A large number of road fatalities are reported every year in Connecticut. Car accidents are very common and are mainly caused by negligent or reckless drivers. The consequences of these accidents may prove fatal.
Recently in Stamford, Connecticut, four people were sent to the hospital for treatment after two cars collided. According to police, the accident occurred at night while a car traveling west collided with another car heading north.
Drivers of both the vehicles sustained non-life threatening injuries, while two passengers sustained critical injuries. All victims of the car collision are being treated in a Norwalk hospital. Although authorities have not named any charges, alcohol is believed to have been involved in the crash and further information is being sought.
Drunk driving is a major factor behind car accidents in Connecticut. Drunk drivers often fail to drive diligently, which can cause fatal accidents. Because of this, Connecticut traffic rules prescribe legal limits for blood alcohol content levels to promote safer driving conditions and prevent negligent drivers from getting on the road. However, violations of this rule are rampant.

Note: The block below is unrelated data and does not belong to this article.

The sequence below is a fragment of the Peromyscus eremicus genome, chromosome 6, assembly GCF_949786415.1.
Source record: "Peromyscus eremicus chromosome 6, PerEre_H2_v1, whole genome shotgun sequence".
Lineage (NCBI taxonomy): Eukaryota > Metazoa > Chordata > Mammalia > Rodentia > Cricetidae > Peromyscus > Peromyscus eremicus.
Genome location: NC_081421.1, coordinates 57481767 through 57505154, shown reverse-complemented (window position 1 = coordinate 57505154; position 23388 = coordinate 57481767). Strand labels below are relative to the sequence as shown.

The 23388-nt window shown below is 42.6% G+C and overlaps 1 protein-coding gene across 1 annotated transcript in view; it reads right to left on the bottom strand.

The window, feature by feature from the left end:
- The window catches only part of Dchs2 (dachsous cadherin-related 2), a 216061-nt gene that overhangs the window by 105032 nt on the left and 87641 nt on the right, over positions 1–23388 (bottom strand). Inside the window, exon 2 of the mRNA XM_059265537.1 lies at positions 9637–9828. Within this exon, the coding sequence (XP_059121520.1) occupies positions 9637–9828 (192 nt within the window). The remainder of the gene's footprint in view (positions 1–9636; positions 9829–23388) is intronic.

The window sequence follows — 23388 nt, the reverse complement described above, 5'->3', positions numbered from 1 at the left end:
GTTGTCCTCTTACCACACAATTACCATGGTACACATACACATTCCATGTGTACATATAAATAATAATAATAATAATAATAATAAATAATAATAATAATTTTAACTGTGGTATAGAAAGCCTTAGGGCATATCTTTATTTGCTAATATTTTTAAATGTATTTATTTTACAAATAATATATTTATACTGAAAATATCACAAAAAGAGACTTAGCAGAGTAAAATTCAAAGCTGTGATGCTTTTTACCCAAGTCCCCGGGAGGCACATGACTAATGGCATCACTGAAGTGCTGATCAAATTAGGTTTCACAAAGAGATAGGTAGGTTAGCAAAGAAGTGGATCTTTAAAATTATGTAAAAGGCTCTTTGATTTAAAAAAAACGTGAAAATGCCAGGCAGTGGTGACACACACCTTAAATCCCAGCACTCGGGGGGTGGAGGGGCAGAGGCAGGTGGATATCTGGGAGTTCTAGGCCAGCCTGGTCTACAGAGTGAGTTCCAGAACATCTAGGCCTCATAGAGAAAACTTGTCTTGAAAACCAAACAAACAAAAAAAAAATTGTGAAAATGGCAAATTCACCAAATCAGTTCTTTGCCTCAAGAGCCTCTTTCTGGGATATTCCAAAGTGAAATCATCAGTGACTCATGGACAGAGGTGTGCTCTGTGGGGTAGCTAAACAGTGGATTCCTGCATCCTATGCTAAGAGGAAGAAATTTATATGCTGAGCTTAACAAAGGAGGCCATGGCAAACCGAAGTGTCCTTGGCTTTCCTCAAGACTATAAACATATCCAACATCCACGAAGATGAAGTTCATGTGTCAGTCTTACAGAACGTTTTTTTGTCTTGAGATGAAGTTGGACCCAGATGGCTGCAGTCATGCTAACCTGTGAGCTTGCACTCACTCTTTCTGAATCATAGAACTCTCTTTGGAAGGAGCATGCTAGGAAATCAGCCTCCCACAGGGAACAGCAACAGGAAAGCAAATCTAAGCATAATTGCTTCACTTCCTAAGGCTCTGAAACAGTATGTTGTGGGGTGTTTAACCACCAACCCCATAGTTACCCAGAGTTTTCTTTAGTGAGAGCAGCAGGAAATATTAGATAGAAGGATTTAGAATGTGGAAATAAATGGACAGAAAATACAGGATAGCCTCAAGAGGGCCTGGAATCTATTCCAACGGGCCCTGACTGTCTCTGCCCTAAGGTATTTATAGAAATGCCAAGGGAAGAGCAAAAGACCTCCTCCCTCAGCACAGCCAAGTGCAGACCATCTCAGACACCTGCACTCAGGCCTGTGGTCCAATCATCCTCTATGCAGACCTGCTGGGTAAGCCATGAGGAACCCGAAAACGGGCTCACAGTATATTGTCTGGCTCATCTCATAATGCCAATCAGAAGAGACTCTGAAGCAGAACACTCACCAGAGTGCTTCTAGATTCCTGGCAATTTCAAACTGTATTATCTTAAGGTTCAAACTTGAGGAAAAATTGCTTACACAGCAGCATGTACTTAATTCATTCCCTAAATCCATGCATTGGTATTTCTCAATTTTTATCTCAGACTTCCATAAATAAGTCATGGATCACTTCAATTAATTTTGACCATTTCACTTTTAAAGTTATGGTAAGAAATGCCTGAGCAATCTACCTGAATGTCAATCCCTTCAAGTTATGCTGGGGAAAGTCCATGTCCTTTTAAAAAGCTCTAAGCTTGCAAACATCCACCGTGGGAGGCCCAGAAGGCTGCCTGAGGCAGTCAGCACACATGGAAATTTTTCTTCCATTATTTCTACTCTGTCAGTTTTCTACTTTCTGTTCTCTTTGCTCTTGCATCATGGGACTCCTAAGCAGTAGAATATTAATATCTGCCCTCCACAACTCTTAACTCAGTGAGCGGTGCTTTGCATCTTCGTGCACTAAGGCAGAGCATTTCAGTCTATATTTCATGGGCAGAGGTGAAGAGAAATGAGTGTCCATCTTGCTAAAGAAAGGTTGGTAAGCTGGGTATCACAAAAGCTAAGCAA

Apart from drunk driving, there are also several other traffic violations that may result in car fatalities. Speeding, wrong-way driving, distracted driving, running traffic signals and overlooking warning signs are also very common factors that lead to car accidents. These accidents may cause serious and life threatening injuries to victims. However, in some of the most tragic cases the victim dies at the scene of the crash and succumbs to injuries before reaching the hospital.
In Connecticut, victims of car accidents and their family members have the right to take legal action to seek compensation for their loss in terms of pecuniary relief. They can file a personal injury suit against the negligent driver, claiming compensation for medical expenses, loss of wages, disability and pain and suffering.
Source: Stamford Daily Voice, “Four Hospitalized After Stamford Car Crash,” Anthony Buzzeo, Jan. 12, 2013